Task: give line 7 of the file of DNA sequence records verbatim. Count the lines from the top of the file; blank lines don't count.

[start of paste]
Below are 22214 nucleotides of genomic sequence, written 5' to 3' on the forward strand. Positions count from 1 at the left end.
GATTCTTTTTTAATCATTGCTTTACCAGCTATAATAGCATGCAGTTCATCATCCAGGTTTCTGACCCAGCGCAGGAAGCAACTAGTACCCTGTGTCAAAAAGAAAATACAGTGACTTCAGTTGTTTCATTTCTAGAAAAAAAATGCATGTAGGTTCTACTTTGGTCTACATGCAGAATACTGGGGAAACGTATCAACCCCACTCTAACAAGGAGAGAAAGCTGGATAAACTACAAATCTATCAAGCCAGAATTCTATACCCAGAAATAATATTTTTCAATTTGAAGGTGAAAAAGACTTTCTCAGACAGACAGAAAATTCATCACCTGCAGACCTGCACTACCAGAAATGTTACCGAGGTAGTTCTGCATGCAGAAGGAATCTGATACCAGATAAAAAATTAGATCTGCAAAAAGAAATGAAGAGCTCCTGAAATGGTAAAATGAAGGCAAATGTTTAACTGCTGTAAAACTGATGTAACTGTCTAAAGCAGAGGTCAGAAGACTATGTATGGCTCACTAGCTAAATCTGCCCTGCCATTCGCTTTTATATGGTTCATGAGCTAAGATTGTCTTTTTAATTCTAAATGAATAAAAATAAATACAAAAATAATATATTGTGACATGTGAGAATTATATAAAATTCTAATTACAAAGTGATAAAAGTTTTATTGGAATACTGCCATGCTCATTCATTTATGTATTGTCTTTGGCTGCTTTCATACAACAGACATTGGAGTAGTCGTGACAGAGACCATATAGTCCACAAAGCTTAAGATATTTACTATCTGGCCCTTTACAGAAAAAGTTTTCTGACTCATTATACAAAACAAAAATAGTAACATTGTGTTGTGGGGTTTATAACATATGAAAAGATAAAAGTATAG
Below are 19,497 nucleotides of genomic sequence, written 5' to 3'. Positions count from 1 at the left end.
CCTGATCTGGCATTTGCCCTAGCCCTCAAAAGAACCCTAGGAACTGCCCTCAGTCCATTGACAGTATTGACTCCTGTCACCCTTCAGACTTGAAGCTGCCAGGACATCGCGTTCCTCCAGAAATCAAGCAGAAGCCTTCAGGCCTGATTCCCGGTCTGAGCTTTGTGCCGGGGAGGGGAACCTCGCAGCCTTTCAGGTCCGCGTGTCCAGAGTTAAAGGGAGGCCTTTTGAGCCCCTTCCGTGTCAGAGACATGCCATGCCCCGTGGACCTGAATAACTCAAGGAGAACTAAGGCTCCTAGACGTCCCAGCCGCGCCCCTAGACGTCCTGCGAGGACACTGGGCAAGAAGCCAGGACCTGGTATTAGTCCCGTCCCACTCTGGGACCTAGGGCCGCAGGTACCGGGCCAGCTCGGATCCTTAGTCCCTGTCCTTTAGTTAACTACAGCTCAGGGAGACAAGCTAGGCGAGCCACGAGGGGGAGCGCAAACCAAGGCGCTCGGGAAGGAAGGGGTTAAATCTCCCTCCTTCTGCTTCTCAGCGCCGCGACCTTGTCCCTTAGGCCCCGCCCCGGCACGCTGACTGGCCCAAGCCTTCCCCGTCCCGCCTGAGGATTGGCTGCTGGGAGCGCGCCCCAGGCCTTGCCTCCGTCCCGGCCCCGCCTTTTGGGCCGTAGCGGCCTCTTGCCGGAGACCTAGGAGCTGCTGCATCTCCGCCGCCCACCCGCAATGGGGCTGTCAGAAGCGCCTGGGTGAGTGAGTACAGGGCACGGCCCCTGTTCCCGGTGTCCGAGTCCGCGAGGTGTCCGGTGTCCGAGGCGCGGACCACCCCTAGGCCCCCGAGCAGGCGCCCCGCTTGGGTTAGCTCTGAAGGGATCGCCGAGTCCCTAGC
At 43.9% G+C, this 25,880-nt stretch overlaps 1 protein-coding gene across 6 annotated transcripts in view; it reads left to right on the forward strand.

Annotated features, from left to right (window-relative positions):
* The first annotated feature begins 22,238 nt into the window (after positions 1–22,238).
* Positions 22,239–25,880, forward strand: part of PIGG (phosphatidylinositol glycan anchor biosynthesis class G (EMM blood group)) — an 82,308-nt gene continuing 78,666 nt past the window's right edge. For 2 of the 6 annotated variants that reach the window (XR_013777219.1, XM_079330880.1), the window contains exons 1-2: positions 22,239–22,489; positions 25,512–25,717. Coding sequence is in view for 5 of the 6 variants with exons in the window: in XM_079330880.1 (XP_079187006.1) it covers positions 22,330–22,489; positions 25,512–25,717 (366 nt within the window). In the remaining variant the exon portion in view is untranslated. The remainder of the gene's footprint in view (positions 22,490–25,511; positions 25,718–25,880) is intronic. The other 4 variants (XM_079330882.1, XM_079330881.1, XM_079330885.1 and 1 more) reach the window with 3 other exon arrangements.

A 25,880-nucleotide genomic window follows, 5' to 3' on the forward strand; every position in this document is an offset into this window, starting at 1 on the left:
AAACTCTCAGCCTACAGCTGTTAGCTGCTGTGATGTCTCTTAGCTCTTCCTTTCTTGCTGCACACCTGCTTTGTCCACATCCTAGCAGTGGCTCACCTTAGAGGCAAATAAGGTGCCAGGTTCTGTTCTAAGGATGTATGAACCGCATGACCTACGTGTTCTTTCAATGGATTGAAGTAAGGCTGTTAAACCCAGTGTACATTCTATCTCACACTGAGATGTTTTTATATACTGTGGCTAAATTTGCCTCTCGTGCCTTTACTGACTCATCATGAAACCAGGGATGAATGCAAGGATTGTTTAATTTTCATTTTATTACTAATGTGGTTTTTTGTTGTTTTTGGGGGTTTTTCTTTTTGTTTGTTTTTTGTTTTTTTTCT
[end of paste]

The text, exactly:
* The first annotated feature begins 22,238 nt into the window (after positions 1–22,238).